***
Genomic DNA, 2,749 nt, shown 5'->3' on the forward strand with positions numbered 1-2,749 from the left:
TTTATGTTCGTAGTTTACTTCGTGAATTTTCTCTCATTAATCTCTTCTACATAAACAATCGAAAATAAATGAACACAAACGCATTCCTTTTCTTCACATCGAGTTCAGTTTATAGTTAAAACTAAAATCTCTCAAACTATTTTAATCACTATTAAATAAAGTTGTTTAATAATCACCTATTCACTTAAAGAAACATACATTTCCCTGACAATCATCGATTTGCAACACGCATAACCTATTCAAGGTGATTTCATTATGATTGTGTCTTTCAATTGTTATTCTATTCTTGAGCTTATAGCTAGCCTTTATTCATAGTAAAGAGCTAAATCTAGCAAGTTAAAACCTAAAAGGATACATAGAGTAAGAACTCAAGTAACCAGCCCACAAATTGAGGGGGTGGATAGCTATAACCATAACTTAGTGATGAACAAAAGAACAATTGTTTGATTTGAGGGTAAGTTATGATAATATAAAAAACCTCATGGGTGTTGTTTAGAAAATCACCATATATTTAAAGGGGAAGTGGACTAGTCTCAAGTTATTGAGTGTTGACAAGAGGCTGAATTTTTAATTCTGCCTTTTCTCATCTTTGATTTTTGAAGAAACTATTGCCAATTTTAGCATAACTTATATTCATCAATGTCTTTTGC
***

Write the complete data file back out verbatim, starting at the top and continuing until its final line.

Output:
Genomic DNA, 2,749 nt, shown 5'->3' on the forward strand with positions numbered 1-2,749 from the left:
TTTATGTTCGTAGTTTACTTCGTGAATTTTCTCTCATTAATCTCTTCTACATAAACAATCGAAAATAAATGAACACAAACGCATTCCTTTTCTTCACATCGAGTTCAGTTTATAGTTAAAACTAAAATCTCTCAAACTATTTTAATCACTATTAAATAAAGTTGTTTAATAATCACCTATTCACTTAAAGAAACATACATTTCCCTGACAATCATCGATTTGCAACACGCATAACCTATTCAAGGTGATTTCATTATGATTGTGTCTTTCAATTGTTATTCTATTCTTGAGCTTATAGCTAGCCTTTATTCATAGTAAAGAGCTAAATCTAGCAAGTTAAAACCTAAAAGGATACATAGAGTAAGAACTCAAGTAACCAGCCCACAAATTGAGGGGGTGGATAGCTATAACCATAACTTAGTGATGAACAAAAGAACAATTGTTTGATTTGAGGGTAAGTTATGATAATATAAAAAACCTCATGGGTGTTGTTTAGAAAATCACCATATATTTAAAGGGGAAGTGGACTAGTCTCAAGTTATTGAGTGTTGACAAGAGGCTGAATTTTTAATTCTGCCTTTTCTCATCTTTGATTTTTGAAGAAACTATTGCCAATTTTAGCATAACTTATATTCATCAATGTCTTTTGC